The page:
Californians need productive farms and a healthy environment, and we should be focused on projects that enhance the water supply for all.
By Bill Diedrich, Special to CalMatters
Bill Diedrich is president of the California Farm Water Coalition and a farmer from Firebaugh who grows processing tomatoes, pistachios and almonds.
Prior to Gov. Gavin Newsom’s State of the State speech, there is one item to examine that serves as a building block for all the issues the governor will address – water.
Despite unexpected storms in late 2021, California is braced for another year of drought.
The water we do have must move throughout the state by way of a complicated system of reservoirs, dams, canals, pipes and treatment plants. That movement is managed by an equally complicated network of federal, state and local officials.
We can’t improve our water supply or get it to its destination without storage, conveyance and the management system functioning. And the success of all requires collaboration among water users and the state of California.
California’s water infrastructure is old and failing. Both the lack of infrastructure and failing infrastructure are major reasons hundreds of thousands of Californians, most in rural and disadvantaged communities, lack access to clean drinking water. Infrastructure improvements would help struggling fish populations. And infrastructure repairs are necessary to prevent structural failures such as the Oroville Dam spillway.
Infrastructure not only moves water, it allows us to store more water in the face of climate change.
In 2021 Congress passed an historic bi-partisan infrastructure bill allocating funds for a wide range of infrastructure projects. The governor has also included water infrastructure spending in the state budget.
But a line item in a piece of legislation or budget doesn’t save, create or move one drop of water.
Our governments must move forward now on both short- and long-term projects. We’re delighted to hear that Sites Reservoir will soon break ground, but other, smaller projects can be operational sooner. The highly respected Legislative Analyst’s Office released a report in February, also urging the state to move quickly, focusing on projects that would make a difference now.
In addition, water must be managed in a way that takes a holistic approach to our environmental health, utilizes the most current science, and has the flexibility to adjust as situations change and new information becomes available.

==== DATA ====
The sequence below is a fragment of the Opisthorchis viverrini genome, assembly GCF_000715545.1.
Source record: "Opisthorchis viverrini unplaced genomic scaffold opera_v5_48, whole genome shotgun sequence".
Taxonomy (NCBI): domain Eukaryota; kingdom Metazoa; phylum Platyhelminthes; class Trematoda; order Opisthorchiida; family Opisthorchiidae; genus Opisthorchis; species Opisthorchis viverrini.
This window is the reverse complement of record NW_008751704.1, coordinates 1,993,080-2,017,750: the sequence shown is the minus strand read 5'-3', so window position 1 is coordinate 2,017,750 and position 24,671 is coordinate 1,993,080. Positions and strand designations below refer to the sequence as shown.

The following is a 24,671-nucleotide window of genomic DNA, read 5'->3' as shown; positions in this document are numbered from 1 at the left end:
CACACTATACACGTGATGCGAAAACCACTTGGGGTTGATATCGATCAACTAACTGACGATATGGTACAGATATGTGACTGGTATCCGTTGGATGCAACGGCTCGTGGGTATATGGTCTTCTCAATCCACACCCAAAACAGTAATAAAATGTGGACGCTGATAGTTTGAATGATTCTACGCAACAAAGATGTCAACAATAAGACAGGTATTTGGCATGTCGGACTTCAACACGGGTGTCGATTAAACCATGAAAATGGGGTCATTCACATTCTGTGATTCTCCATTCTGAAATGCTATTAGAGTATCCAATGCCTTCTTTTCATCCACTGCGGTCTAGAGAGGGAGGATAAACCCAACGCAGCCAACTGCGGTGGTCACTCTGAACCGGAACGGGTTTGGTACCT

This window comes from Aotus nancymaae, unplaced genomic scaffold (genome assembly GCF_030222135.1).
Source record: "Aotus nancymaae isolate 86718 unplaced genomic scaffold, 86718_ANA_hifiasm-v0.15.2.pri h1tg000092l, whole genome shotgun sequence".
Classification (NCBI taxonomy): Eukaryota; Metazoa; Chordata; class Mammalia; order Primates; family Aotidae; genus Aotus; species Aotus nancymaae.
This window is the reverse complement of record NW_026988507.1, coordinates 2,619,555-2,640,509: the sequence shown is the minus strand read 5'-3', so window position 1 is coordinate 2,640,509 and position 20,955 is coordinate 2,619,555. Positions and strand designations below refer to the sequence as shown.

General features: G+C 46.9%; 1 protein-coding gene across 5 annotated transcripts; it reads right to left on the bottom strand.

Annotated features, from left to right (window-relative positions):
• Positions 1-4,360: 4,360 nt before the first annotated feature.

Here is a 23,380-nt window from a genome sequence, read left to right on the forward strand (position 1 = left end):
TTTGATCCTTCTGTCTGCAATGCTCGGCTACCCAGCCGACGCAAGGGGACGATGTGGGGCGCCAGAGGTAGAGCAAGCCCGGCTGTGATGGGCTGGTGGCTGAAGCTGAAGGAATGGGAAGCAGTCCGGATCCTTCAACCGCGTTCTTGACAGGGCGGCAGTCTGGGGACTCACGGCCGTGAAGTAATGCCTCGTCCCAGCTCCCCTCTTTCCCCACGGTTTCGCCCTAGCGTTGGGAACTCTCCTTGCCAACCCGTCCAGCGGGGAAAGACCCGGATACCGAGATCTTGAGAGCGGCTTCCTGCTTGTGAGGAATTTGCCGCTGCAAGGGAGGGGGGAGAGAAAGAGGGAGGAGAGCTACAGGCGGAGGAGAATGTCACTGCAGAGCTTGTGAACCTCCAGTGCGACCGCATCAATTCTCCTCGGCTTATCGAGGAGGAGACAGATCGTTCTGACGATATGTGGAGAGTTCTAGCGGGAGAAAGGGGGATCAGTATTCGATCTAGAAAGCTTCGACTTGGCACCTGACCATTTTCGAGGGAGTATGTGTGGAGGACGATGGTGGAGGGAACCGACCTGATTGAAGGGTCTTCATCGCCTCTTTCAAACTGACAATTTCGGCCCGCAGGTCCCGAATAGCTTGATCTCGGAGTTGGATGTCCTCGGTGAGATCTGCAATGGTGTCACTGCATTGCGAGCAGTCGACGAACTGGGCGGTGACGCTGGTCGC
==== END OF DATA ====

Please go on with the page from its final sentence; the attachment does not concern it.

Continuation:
The third element critical to a secure water future is cooperation among water users. Squabbling in the public domain tries to pit farmers against environmentalists, seeking to determine a winner and a loser. What that outlook ignores is that both benefit from the other. Farms don’t need to lose for the environment to win or vice versa.
Much of California’s most important wildlife areas exist alongside some of the state’s most productive farmland and farmers are a key part of preserving this valuable habitat.
Farms also provide greenspace in an era of widespread population growth as well as plants and trees that capture carbon, helping offset the impact of climate change.
California farms are the best, most efficient in the world at growing food, and they can’t just be moved elsewhere. Without them, we will be forced to import more food, which could mean higher prices, a less safe food supply, job losses, particularly in disadvantaged communities, and continuing supply chain problems as we’ve seen with COVID-19. And with unfolding world events, there is no better time to be thinking about food security and the inextricable connection between reliable water resources and our food supply.
There have been recent discussions among academics suggesting that upending our system of water rights will solve our problems, which is simply not true. Layering more bureaucracy on top of California’s already-complex water laws will not fix anything.
Californians need both productive farms and a healthy environment, and we should be focused on projects that enhance the water supply for all, not get sidetracked by issues that will not add one drop of water to our supply.
We have the tools to secure our water future, now is the time to use them.